Did you think that the governing party was not aware of the issues? Did you think that those who are governing are not aware of the fact that the NHS is ending far below the line of zero before the end of quarter three? When we see the quote “Hospitals routinely use an angiogram to assess the health of a patient’s heart. The number of people in the UK undergoing angioplasty has risen eightfold since the early 1990s to almost 100,000 a year, reflecting its growing popularity as a non-invasive alternative to a heart bypass“, we understand that it is routinely done (I had one), oh wait! I never had an angioplasty, I had an angiogram. So why is the Guardian just shovelling two issues together on a pile making it seem as one? Perhaps it is done to make it all a little more trivial? When we consider that an angioplasty is set at roughly £17,500, we see that this procedure alone would cost £1,750,000,000 annually, that is a lot of fish and chips repair, or am I trivialising here? So how much are the costs of an angiogram? One source gave me £5,529, so how many a year operations are needed of those and why was there one number, but not the other? It should be a larger number of ‘operations’ needed, but with the cost being merely a third, the impact is less severe. None of that part matters when it is needed, yet what does matter was given to us in 2010 by USA today. Here (at http://usatoday30.usatoday.com/news/health/2010-03-10-heart-angiograms_N.htm) we see a point that matters. With “A troublingly high number of U.S. patients who are given angiograms to check for heart disease turn out not to have a significant problem, according to the latest study to suggest Americans get an excess of medical tests. The researchers said the findings suggest doctors must do better in determining which patients should be subjected to the cost and risks of an angiogram. The test carries a small but real risk — less than 1% — of causing a stroke or heart attack, and also entails radiation exposure“. Now, we get that it is an American source on US patients, and not on UK patients, yet there have been correlations in health care in many nations, so it is not without merit to state that there is the chance that the same issue to some extent in the UK is taking place. Now, in the NHS age where £500 million in cost cutting, is it such a stretch to cut the one procedure that is seemingly only actually required in 1% of the cases? I am not stating that it is a great idea, yet if we accept that we need to get £500 million down, going after the 1% group might be one of the better ideas. In all this Labour should not object, a truckload of their politicians have made a career out of going after the 1% group their entire life, so there should be a consensus on both sides on the isle on this subject! The quote that is hugely helpful is ““We have to rationalise cardiac investigations and treatments. There’s variation of 60% to 70% between hospitals. We’re looking into why that is. Who in future won’t get an angiogram? That’ll be up to cardiologists,” said one senior doctor“, which makes perfect sense and as we accept that there will be a group of people that goes through one way of treatment, some of this will be done because a doctor had a certain education from a certain medical school, another takes route 2. I am largely convinced that both paths have merit and are in the best interest of the patient. In addition, when we see the 60%-70% variation, what happens when we drill down deeper and set it against the years of practice of the cardiologist. Will there be clustering? I am not stating that any of them are wrong. Yet, is there a chance that a junior cardiologist would see a few more (perfectly valid) reasons to do the cardiogram? I am not stating, not judging, I am merely asking. You see, as stated by: ‘the Guardian can reveal‘, yet that part they did not reveal. Why not? Perhaps the data was missing, yet the article on how “NHS organisations in Surrey and Sussex are considering restricting the number of patients who have an angiogram or an angioplasty” it would have been nice to see more than merely quoting “I don’t think that these extra cuts are reasonable. You can’t justify £500m to the DUP while taking another £500m out of the English NHS“. When we see the numbers I see that £500 million can be cut from one side where the costs are implied to be £1.75 BILLION, meaning that here we see that cost cutting is met whilst that budget remains to get 72% and none of the other parts are affected.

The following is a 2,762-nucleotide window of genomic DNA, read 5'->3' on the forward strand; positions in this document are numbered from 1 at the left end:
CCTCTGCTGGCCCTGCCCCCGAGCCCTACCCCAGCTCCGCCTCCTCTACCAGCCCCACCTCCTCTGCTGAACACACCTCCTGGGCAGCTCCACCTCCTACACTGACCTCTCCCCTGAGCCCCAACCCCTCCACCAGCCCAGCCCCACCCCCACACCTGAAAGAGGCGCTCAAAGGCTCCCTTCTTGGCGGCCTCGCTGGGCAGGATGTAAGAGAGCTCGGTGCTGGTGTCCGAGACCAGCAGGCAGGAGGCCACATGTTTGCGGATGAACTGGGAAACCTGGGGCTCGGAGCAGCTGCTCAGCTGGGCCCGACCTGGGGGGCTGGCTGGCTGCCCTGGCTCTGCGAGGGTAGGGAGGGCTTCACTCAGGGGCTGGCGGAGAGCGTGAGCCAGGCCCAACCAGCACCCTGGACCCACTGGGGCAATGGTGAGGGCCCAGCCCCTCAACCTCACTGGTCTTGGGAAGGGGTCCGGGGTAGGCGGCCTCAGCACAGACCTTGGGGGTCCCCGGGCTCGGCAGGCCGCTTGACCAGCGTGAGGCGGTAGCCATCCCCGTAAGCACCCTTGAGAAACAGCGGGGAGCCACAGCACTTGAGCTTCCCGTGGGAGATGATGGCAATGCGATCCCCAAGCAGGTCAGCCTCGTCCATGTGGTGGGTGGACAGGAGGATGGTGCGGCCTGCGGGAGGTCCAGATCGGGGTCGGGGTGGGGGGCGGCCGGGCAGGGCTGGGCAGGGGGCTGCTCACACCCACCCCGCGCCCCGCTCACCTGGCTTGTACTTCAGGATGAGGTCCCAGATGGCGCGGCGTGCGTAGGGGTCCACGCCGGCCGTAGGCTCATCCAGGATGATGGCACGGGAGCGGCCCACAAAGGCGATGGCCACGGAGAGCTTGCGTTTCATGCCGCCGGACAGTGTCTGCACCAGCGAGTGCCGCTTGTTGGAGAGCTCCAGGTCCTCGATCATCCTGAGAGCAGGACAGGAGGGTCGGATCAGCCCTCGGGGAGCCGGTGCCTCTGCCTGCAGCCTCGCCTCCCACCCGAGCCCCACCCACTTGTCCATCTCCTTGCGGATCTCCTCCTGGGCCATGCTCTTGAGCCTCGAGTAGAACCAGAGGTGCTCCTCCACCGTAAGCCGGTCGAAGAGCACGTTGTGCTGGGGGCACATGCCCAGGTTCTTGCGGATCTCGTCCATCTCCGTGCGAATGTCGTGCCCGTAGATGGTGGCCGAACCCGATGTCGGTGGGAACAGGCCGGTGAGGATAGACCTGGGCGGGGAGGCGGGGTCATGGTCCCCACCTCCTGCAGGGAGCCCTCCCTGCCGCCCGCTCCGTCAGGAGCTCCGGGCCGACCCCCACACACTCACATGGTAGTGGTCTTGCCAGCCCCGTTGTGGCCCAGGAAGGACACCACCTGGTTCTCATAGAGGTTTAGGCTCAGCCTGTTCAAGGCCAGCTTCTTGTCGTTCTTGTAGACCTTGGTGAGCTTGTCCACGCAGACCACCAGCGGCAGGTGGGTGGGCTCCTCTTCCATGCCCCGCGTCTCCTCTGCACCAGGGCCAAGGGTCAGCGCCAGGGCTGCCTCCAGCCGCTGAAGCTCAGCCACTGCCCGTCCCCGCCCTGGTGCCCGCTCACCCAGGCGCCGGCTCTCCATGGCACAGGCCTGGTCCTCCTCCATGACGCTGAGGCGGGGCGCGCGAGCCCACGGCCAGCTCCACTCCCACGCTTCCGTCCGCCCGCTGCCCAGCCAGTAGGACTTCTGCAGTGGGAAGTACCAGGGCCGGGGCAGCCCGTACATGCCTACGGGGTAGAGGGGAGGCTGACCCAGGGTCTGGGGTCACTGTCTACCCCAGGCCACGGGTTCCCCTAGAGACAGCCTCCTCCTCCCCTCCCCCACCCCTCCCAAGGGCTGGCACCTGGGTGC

So cutting 28% from a program, whilst one of the other considerations is ‘Shut beds or even whole wards in community hospitals‘. It is merely a good idea to contemplate what could be cancelled, postponed of even considered in other ways. Another part that is true, yet limited to merely a small paragraph is “Saving the £55m this year will prove to be a false economy that costs the NHS more money in the long term, warned Nigel Edwards, chief executive of the Nuffield Trust health think-tank” Now, we might think that Nigel Edward is talking politics to the people that hire his consultancy (which is fair enough), yet he has a point and the point he is trying to make has been proven again and again. Yet, the NHS needs a massive overhaul and for the longest of times, people seemed to have been merely talking about it. Is it mere complacency or is there more? Consider the American source 17 years old gave us a 99% not needed rate. There is no evidence (at present) that this is as high in the UK, yet when we see “rationalise cardiac investigations and treatments. There’s variation of 60% to 70% between hospitals“. In an age of cost cutting that 60-70% is an enormous amount of variation and until properly looked at that data there is no way to tell how valid it is in the end.